After downloading the python module from the CrowdStrike GitHub the first task was to generate some known account activity. The following steps were performed:

--Account 1--

2018-06-20T07:36:00 - Open Outlook.com (autologin)
2018-06-20T07:37:00 - Sign out
2018-06-20T07:37:30 - Sign in
2018-06-20T07:38:00 - Approve sign in request via android app
2018-06-20T07:38:30 - Opt to "stay signed in"
2018-06-20T07:39:10 - Open 'Outlook' web app
2018-06-20T07:39:40 - open email in viewing pane
2018-06-20T07:40:00 - open email in jump out window
2018-06-20T07:40:25 - select [new (+)] to compose new email
2018-06-20T07:41:07 - send email
2018-06-20T07:41:28 - open sent items
2018-06-20T07:42:00 - open sent email message in viewing pane
2018-06-20T07:42:30 - press delete on sent email
2018-06-20T07:42:55 - expand folders view
2018-06-20T07:43:25 - right click and select delete all from deleted items
2018-06-20T07:44:00 - open Junk email
2018-06-20T07:44:44 - press settings
2018-06-20T07:45:45 - close settings
2018-06-20T07:46:46 - right click message and 'create rule'
2018-06-20T07:47:37 - save rule
2018-06-20T07:48:00 - select 'OK'
2018-06-20T07:49:15 - search for and open 'inbox rules'
2018-06-20T07:49:48 - press new
2018-06-20T07:50:15 - receive alert and open it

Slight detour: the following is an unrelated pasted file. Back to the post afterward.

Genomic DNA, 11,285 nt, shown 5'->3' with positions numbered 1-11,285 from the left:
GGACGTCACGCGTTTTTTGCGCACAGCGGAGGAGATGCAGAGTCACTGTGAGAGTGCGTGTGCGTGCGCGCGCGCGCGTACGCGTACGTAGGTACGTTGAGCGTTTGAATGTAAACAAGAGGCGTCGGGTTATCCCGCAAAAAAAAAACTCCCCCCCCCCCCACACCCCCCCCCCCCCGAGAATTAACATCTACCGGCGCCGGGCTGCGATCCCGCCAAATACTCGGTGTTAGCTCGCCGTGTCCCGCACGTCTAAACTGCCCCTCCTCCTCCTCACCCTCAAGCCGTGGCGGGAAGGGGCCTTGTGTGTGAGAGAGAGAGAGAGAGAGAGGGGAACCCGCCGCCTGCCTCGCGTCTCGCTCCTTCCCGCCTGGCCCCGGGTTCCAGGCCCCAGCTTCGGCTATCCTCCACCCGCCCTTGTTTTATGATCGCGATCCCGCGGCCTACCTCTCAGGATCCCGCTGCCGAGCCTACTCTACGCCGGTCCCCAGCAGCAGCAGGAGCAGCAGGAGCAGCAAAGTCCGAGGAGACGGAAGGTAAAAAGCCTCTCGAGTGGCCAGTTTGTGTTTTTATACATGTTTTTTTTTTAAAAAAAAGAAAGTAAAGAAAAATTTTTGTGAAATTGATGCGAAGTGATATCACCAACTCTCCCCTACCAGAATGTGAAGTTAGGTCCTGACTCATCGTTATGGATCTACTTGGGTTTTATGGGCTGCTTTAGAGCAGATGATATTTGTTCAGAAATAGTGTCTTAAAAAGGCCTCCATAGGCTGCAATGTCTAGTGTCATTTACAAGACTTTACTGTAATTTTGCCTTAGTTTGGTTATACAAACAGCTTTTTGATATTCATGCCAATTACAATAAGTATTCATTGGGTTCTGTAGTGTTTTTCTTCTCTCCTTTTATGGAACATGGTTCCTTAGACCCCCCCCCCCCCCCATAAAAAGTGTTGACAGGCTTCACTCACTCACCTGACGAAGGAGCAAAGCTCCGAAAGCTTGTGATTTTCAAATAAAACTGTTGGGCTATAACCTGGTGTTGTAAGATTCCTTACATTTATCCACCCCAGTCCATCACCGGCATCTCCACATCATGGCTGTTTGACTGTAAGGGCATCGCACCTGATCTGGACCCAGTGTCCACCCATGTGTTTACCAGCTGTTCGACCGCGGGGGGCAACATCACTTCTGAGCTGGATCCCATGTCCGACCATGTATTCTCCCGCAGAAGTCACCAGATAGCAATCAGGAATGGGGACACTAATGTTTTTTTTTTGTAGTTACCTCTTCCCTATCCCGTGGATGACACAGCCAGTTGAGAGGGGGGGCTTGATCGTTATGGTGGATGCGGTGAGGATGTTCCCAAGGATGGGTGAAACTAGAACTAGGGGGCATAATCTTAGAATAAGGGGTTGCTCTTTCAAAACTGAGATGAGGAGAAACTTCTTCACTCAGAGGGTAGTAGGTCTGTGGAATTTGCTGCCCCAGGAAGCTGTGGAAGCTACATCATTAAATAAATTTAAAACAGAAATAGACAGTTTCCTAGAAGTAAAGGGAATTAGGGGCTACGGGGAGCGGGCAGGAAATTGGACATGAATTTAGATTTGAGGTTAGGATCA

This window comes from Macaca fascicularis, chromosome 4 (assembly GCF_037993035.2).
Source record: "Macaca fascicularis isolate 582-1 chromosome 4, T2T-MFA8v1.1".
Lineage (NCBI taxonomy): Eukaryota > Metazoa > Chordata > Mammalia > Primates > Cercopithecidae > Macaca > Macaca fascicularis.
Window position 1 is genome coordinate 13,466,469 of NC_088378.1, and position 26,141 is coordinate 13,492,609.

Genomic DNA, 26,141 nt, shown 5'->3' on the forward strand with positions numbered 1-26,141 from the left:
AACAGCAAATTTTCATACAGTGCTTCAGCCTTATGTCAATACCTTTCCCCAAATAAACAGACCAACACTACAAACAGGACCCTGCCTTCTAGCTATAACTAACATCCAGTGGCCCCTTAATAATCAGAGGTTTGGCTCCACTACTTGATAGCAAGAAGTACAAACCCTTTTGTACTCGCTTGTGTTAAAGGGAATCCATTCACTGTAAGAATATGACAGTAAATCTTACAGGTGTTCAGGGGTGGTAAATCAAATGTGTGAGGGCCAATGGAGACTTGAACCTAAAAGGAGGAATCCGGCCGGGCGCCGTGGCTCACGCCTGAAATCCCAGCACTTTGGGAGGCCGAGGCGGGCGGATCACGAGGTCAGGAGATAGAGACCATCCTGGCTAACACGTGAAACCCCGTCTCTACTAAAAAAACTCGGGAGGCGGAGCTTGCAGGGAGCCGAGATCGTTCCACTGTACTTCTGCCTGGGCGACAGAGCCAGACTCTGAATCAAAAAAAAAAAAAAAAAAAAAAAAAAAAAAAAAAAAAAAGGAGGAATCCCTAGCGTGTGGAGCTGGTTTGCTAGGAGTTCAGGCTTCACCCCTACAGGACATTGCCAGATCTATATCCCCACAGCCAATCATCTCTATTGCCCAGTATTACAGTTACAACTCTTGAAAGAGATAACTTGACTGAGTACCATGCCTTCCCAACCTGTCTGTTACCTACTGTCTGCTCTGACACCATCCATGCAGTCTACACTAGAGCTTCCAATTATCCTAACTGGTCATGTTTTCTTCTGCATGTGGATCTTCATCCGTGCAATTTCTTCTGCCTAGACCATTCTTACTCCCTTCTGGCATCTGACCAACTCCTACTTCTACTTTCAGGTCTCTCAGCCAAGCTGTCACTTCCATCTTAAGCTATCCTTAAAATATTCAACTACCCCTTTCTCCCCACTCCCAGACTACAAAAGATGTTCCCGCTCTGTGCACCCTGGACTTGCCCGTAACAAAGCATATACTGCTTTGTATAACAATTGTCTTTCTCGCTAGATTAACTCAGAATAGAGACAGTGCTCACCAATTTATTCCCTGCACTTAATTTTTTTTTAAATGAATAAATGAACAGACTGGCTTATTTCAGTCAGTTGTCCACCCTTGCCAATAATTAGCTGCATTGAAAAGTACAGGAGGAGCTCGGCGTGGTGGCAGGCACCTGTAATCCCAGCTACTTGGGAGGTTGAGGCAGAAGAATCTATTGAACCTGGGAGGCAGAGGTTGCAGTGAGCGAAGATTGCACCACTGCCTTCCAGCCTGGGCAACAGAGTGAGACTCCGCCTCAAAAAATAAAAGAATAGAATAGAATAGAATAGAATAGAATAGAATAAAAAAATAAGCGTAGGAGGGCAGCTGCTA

2018-06-20T07:50:42 - select investigate and Security & Compliance center opens
2018-06-20T07:51:17 - return and cancel rule creation
2018-06-20T07:51:55 - Sign Out
2018-06-20T08:44:15 - Sign In

--Account 2--

2018-06-20T08:44:25 - Search for 'wire transfer'
2018-06-20T08:44:25 - Search for 'banking'
2018-06-20T08:44:25 - Search for 'bacs'

The next step was to acquire an OAuth Token, for the purposes of testing I employed the Outlook Dev Center - OAuth Sandbox to generate the appropriate OAuth token. For those who are not familiar the procedure is as follows:

1. Select 'Authorise using your own account:

2. Authenticate with the relevant account credentials:

3. Copy Out the Access token that appears in the 'Access Token' box:

Note that the Access Token is a long string including characters which may preclude the 'double click to select call' so 'Ctrl-A'ing while within the text box is your best bet.

The copied string can then be added to the --Token variable when using CrowdStrike's retriever.py in the below command to dump the full history of activities for a user:

python retriever.py --user test@address.com --output activities.csv --token [OAuth Access Token String]

The above command worked for me but I have limited activity on my test account, more targeted extracts may be needed for genuine accounts.